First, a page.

The spread of ICT seems to increase the power of technology to an even greater extent when, at the same time, the power of those who have the ability to exploit it grows. New technologies are not only tools to use, but new processes to develop and govern15. Considering that technology and society are closely connected and technological change is determined by the social circumstances in which it occurs, feminism, from the 1970s, already denounced the invalidity of the conception of science and technology as autonomous and objective fields of knowledge, anticipating the gender perspective.
FOR AN ACTIVE AND AWARE CITIZENSHIP. THE APPROACH OF CRITICAL FEMINIST PEDAGOGY
As stated so far, the alleged “technology neutrality”, which actually hides a male symbolic order, elaborated by men for men16, opens up a deep reflection on cyber-democracy. The network can be the place where inequalities are discovered and revealed; technological know-how, which opens the realm of knowledge, can convey plural processes of democratization if it becomes a relationship tool, without conflict among differences. To confirm this, according to several scholars17 18, the female ability to weave social ties using informatic devices is closely linked to relationship continuity and, therefore, can be used as an empowerment tool for socio-cultural development.
The perspective of critical feminist pedagogy has engaged itself precisely in decoding the implicit in the field of individual education and those assumptions that have historically relegated women to a position of subordination with respect to man in the field of knowledge, as well as with respect to the role played in society and in the profession. Furthermore, this approach aims at a rethinking of the fundamental questions of women’s subjectivity, in order to develop a critical conscience and an aware look at reality, particularly in the field of education to reduce inequalities.
Being an active subject means, in this sense, putting yourself within the social systems mediated by new technologies, proposing an alternative, conscious and political use.
From a gender perspective, the notion of democracy cannot be separated from the questions of gender citizenship and women’s struggle against discrimination, submission and marginalization. Likewise, the use of the Internet as a space for participatory culture can constitute a support for the exercise of active citizenship in promoting awareness of one’s rights19. Moreover, since the web represents a renewed way of building a public space, it is important for women to be able to live in it in order to exercise the right of digital citizenship through the expression of their intellectuality and creativity.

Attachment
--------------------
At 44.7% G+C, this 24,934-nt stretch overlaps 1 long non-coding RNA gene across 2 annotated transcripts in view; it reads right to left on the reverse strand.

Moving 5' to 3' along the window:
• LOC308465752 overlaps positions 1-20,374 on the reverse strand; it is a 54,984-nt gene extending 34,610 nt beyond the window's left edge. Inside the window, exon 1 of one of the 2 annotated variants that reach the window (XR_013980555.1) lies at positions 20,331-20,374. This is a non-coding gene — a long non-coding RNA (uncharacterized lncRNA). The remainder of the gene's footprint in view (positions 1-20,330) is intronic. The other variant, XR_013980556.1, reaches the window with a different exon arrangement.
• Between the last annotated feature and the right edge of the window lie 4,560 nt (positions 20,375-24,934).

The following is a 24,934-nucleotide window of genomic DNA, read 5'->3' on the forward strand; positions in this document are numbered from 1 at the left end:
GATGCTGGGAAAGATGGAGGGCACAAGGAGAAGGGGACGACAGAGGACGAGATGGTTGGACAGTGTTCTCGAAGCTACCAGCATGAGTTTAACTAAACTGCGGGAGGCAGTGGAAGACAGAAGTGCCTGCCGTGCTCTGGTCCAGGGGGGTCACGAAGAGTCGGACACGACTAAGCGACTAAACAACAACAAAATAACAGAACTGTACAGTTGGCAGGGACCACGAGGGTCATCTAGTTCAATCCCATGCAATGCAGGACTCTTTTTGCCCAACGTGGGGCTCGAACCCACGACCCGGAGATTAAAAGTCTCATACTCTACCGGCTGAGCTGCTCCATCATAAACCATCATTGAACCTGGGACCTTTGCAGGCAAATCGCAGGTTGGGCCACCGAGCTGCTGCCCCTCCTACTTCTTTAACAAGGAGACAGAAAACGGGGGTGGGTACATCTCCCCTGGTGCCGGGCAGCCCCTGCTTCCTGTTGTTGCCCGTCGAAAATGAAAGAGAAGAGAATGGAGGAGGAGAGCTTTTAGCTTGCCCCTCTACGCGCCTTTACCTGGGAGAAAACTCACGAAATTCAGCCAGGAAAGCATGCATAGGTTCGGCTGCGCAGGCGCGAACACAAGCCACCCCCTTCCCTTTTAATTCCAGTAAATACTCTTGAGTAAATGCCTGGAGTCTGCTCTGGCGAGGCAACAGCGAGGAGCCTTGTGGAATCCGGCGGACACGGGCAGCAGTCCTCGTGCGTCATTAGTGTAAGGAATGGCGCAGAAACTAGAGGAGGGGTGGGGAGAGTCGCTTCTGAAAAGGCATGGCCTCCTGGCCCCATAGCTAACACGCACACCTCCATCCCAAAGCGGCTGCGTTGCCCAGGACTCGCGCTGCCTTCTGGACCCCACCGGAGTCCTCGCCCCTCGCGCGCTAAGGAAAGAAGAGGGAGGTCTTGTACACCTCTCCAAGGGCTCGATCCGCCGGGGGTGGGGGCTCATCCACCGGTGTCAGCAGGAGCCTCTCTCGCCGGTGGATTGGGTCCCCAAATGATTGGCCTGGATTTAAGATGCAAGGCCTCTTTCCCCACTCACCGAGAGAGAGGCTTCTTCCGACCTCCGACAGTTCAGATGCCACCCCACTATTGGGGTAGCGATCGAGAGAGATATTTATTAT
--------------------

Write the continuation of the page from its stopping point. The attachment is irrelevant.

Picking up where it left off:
In this scenario, formal educational contexts play an important role on the one hand in promoting individual and collective motivation for the critical use of modern technologies, and on the other hand in strengthening the link between belonging, training and media education in order to facilitate processes of social cohesion and the exercise of an active citizenship20.
Also neurosciences have demonstrated the importance of intersubjectivity, empathy and responsible participation in new forms of digital citizenship that preserve typically human ways of thinking21. In order for the network to become a resource and not an impediment to human development, education must fulfill its transformative role. This refers to the need to define guidelines for educational interventions aimed at training the younger generations in critical and conscious thinking about the mediums they use.
It is therefore of fundamental importance to think of producing a gender information system, aimed at promoting gender salience, through women’s networks. The educational and emancipatory value of the network lies not only in the opportunity it offers to create social relationships between distant women, but also in providing mentoring models and experimenting with other forms of learning in a new sense of belonging and community, increasing and enhancing the sense of active citizenship.
However though, while on the one hand the technologies appear to herald opportunities, on the other they are not exempt from the dangers of exclusion: there are many factors on the network that limit the exercise of cyberdemocracy, including the predominance of the English language in some sectors, the technological know-how, extreme visibility and risk of privacy violation22. In this context it is crucial for women to be active subjects, defenders of a “zone” that risks being re-colonized by male domination.